With US President Barack Obama presiding, the UN Security Council unanimously approved a resolution Thursday aimed at ridding the world of nuclear weapons.
Russia, China and developing nations supported the US-sponsored measure, giving it global clout and strong political backing.
The resolution calls for stepped up efforts to prevent the spread of nuclear weapons, promote disarmament and "reduce the risk of nuclear terrorism."
Obama was the first American president to preside over a Security Council summit, gaveling the meeting into session and announcing that "the draft resolution has been adopted unanimously."
"The historic resolution we just adopted enshrines our shared commitment to a goal of a world without nuclear weapons," Obama said immediately after the vote. "And it brings Security Council agreement on a broad framework for action to reduce nuclear dangers as we work toward that goal."
Obama at Security Council (Photo: AFP)
Just one nuclear weapon set off in a major city could cause major destruction, Obama said.
He said the global effort would seek to "lock down all vulnerable nuclear materials within four years."
"This is not about singling out an individual nation," he said. "International law is not an empty promise, and treaties must be enforced."
"We will leave this meeting with renewed determination," Obama said.
UN Secretary-General Ban Ki-moon saluted the national leaders for joining in the unprecedented Security Council summit on nuclear arms.
"This is a historic moment, a moment offering a fresh start toward a new future," he said.
British Prime Minister Gordon Brown told the UN Security Council that the world should consider "far tougher sanctions" against Iran if it continues to seek a nuclear bomb.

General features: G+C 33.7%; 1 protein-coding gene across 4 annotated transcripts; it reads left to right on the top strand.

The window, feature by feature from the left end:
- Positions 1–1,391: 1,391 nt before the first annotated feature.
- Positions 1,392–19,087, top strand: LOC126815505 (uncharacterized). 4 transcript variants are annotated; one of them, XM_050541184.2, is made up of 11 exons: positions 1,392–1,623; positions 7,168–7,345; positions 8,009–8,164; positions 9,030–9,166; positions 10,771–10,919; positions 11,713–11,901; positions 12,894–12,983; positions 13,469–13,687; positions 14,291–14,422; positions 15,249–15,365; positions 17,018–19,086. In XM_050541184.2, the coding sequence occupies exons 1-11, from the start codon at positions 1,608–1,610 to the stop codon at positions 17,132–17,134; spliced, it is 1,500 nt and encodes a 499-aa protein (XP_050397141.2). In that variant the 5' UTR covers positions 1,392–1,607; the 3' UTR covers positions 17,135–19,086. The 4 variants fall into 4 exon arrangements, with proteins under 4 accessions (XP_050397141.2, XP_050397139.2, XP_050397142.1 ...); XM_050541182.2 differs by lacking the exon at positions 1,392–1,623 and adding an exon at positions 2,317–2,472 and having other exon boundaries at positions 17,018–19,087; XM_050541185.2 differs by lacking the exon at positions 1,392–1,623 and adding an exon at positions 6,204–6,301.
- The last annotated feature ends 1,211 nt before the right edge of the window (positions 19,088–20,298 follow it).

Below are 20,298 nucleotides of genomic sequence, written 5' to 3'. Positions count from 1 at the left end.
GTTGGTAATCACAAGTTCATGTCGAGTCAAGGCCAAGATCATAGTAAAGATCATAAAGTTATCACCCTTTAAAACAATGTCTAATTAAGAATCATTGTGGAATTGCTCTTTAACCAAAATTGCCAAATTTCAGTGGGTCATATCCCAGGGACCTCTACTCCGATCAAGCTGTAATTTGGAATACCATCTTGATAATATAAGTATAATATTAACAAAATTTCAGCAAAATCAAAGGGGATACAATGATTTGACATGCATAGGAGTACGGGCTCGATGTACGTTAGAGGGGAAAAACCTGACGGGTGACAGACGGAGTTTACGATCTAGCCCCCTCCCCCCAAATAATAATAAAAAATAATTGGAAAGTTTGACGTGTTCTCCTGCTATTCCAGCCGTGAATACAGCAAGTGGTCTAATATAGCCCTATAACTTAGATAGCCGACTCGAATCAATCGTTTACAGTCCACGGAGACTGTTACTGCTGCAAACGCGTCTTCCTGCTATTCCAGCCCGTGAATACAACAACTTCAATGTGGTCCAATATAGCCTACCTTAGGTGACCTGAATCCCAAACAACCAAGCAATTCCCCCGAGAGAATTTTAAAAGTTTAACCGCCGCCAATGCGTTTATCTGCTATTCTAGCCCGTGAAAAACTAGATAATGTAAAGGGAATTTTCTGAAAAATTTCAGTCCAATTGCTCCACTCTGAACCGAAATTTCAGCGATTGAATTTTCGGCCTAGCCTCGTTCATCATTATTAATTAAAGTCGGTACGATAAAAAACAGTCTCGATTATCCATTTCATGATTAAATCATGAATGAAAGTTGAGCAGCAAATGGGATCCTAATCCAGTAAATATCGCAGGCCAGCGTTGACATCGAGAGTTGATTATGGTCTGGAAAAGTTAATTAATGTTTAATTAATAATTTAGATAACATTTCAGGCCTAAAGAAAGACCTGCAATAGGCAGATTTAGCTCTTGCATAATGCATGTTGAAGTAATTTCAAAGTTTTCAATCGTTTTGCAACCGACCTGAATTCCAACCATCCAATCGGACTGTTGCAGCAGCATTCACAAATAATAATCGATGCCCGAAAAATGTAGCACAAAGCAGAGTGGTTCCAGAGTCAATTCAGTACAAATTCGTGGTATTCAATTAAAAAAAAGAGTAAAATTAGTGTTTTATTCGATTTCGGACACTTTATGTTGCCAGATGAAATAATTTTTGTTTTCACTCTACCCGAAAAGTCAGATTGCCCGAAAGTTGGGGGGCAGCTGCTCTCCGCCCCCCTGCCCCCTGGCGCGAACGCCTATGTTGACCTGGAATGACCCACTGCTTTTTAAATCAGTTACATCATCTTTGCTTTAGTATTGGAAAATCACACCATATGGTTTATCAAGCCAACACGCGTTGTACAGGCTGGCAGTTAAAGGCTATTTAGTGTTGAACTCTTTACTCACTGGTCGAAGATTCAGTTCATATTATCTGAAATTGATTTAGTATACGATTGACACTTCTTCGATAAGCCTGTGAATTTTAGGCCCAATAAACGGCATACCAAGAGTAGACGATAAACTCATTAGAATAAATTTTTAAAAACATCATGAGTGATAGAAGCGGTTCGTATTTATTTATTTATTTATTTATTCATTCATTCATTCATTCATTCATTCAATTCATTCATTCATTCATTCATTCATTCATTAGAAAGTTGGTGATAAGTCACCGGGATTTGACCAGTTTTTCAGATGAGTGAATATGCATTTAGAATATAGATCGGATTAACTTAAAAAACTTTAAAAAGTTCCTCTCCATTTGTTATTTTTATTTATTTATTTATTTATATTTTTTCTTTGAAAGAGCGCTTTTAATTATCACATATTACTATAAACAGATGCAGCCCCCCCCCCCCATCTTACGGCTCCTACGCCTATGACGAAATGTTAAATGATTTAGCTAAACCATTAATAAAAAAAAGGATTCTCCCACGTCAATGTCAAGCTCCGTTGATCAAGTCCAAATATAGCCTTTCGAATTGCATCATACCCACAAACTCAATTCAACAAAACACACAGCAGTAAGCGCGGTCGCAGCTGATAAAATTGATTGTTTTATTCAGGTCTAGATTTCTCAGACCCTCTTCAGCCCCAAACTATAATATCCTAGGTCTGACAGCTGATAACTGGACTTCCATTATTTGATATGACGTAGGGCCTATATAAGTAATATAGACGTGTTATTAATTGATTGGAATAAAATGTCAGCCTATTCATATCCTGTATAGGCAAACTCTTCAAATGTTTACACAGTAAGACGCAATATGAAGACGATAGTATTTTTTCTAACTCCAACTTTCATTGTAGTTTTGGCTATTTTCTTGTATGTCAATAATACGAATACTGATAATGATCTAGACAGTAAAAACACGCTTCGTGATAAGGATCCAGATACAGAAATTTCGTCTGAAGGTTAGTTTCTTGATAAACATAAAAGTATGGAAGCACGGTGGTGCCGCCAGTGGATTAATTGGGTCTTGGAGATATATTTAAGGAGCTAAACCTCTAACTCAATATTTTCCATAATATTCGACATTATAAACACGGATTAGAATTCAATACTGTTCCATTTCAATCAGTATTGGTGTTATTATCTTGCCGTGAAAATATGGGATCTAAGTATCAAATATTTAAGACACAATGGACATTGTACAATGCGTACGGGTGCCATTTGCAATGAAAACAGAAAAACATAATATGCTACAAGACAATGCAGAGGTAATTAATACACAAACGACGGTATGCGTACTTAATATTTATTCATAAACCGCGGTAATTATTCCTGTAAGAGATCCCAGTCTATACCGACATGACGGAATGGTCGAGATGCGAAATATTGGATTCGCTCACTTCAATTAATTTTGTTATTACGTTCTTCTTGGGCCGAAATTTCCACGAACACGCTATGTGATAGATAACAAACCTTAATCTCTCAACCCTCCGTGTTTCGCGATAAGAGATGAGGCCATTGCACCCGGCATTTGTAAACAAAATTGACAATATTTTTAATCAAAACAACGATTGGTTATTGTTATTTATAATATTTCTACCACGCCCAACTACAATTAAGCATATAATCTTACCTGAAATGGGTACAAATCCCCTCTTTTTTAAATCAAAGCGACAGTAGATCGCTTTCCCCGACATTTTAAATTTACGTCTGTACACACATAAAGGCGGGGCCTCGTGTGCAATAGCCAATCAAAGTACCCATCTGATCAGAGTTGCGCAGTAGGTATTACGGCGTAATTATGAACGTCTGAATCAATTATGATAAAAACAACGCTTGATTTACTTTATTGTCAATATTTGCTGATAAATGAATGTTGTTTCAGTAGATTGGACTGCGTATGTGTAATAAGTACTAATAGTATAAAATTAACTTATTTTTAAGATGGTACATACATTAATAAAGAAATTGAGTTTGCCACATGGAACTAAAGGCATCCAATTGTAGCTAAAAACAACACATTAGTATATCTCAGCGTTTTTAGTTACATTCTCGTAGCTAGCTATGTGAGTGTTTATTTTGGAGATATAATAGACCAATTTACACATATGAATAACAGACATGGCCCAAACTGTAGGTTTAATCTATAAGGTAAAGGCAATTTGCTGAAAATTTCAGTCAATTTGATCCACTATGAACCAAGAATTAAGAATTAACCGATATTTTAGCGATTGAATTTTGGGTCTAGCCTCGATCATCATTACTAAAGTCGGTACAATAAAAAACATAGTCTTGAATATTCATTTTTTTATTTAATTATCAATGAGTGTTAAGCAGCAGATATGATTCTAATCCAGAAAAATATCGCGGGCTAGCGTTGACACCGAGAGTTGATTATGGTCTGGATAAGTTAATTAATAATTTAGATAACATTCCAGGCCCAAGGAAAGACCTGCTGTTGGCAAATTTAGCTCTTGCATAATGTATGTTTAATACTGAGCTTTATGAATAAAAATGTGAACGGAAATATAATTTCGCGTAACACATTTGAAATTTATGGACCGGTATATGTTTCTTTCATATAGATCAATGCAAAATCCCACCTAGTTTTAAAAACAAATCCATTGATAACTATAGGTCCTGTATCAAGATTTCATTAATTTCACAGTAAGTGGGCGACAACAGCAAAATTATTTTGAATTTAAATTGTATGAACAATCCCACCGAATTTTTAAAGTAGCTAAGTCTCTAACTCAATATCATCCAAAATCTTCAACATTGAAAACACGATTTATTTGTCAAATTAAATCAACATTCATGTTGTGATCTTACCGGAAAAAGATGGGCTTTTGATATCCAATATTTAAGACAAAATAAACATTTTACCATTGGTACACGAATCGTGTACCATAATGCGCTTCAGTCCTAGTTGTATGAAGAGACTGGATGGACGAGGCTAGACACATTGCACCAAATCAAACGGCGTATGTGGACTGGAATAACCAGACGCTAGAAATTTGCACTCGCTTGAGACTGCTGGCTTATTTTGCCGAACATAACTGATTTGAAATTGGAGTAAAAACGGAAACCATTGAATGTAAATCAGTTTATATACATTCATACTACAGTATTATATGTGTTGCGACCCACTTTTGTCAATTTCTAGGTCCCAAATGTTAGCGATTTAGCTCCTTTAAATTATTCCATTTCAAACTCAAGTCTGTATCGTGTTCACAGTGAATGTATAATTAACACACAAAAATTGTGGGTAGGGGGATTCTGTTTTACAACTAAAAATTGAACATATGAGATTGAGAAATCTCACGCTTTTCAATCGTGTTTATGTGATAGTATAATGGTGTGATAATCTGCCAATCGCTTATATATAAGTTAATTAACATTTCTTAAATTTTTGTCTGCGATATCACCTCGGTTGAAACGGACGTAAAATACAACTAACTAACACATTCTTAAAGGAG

'Iran committed to nuclear nonproliferation'
Iran denies it is seeking nuclear weapons, but it is defying UN Security Council resolutions ordering it to suspend enriching uranium.
"As evidence of its breach of international agreements grows, we must now consider far tougher sanctions together," Brown said at the Security Council summit chaired Obama.
French President Nicolas Sarkozy said he supported dialogue with Tehran but so far it had produced no results and Iran had continued to enrich uranium.
"There comes a time when stubborn facts will compel us to take a decision if we want a world without nuclear weapons," Sarkozy said after the Security Council passed the resolution.
Both leaders also spoke about North Korea's nuclear weapons program, saying it was violating international regulations.
"If we have the courage to affirm and impose sanctions together against those who violate resolutions of the Security Council, we will be lending credibility to our commitment towards a world with fewer nuclear weapons," Sarkozy said.
"Talk of a nuclear-free future is nice, but we are facing two immediate nuclear crises," said the French leader.
"Iran is violating the Security Council's resolutions right before our eyes. The international community has urged Iran to agree to talks (on its nuclear program) since 2005, but since then there has only been more uranium enrichment, more centrifuges and a declaration by Iran's leader (President Mahmoud Ahmadinejad) to a UN member state off the map," he said, referring to Israel.
Iran's UN mission issued a statement Thursday saying it is committed to nuclear nonproliferation but believes negotiations with interested parties will only be successful if "illegal demands" are dropped.
"The Islamic Republic of Iran reiterates its readiness to engage in serious and constructive negotiations with interested parties," the mission said in a statement following the UN Security Council debate over Tehran's nuclear program.
"At the same time, we believe that as a prerequisite for success in future negotiations, futile and illegal demands of the past years that have proven to be of no avail should be abandoned," the statement said.
Reuters contributed to the report